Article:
Accordingly, he is cautious in approach. “The markets appear to be discounting a lot of good news at current prices and valuations,” he comments.
“There is plenty of good news right now, but there will be setbacks, so I think it's going to be rather a bumpy ride, and we need more affirmation on the recovery of the real economy. The central banks are extremely accommodating, and the packages of stimulus are indeed vast, thereby providing support for risk assets, but there are many unknowns, especially around the pandemic and the vaccines, and the markets might not take well to bad news ahead.”
Rotation and agility
At the same time, he observes that some sectors are showing signs of fatigue, meaning rotation is needed. In late February onwards, for example, there was a rotation out of growth into reflationary stocks, and year to date for 2021 that has resulted in a great run in financials, industrials, energy, and materials, whilst technology has been less robust a performer.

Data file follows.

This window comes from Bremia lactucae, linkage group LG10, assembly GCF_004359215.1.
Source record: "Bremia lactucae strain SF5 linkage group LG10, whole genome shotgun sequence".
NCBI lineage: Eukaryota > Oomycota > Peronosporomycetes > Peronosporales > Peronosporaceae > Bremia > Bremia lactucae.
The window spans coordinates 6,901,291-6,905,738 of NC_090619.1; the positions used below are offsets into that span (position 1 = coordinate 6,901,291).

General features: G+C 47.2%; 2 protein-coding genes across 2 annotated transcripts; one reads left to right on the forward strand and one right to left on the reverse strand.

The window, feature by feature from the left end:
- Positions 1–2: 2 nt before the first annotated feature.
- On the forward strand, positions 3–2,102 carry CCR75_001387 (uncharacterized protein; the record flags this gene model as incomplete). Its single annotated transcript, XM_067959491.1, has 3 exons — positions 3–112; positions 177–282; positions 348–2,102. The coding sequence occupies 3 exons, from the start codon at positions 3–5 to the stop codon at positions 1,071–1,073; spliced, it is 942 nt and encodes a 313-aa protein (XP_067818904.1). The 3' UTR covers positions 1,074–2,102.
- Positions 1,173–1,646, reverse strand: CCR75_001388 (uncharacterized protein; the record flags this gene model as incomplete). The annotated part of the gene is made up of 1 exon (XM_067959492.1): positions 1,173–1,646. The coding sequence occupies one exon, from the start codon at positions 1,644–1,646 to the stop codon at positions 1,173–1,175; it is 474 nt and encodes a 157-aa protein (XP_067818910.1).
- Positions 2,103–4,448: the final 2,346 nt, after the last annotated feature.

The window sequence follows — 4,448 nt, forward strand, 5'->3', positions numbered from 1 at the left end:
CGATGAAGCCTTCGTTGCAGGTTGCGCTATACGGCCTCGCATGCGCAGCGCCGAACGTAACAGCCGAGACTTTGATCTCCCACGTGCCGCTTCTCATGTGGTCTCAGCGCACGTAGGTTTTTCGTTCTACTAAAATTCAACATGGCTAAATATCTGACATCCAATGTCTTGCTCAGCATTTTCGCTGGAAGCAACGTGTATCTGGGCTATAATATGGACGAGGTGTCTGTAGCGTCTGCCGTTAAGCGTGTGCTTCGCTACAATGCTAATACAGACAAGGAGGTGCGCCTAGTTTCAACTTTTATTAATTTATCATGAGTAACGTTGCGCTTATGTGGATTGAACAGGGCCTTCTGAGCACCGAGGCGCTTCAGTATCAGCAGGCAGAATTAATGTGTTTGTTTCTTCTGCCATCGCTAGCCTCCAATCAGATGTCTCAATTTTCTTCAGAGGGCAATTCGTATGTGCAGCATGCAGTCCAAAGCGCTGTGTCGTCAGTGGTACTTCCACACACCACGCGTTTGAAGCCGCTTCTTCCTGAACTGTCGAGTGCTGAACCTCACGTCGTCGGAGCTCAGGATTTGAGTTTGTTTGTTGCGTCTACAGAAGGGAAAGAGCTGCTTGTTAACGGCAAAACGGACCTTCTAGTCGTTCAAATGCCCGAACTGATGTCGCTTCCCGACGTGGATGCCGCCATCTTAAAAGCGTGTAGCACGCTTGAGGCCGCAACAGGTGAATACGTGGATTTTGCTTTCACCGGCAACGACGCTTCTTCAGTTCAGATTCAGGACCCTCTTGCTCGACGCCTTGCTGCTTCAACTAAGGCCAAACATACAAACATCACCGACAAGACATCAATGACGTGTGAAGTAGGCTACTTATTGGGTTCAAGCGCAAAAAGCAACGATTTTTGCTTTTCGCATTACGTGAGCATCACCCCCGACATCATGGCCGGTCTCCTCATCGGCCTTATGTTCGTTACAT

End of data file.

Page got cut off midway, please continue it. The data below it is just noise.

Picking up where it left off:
“We must also be watchful of specific markets,” he adds, “so for example, we saw China run up sharply early in 2021 and then after Chinese New Year give most of that back, partly as a result of the authorities turning somewhat on Big Tech and monopoly concerns there, at the same time as the government began normalising both their fiscal and monetary policy. In short, we need to be cautious that we are well positioned and agile.”
Shah’s ‘big picture’ advice currently is to ensure clients are holding balanced portfolios. “We are underweight both the equity and the fixed income markets at the moment, with overexposure to areas like alternatives and cash, the latter because he expects opportunities to take advantage of the inevitable volatility.”
He explains that alternatives express an aversion to direct exposure to the equity markets, but maybe not from a directional perspective.
“We have been looking for good long-short managers, and that has produced great results for us since last year, so these managers are taking advantage of market pullbacks to the benefit of our clients,” he reports. “And in fixed income, this also makes sense; we have seen how the yield curve has moved in the last few weeks, we are seeing a lot of expansion of spreads after tremendous compression over the last few years.”
He explains the focus is, therefore, on high yield paper in emerging markets and on instruments such as CoCos [contingent convertible bonds], where there's still sufficient spread in case US Treasuries continue to rise.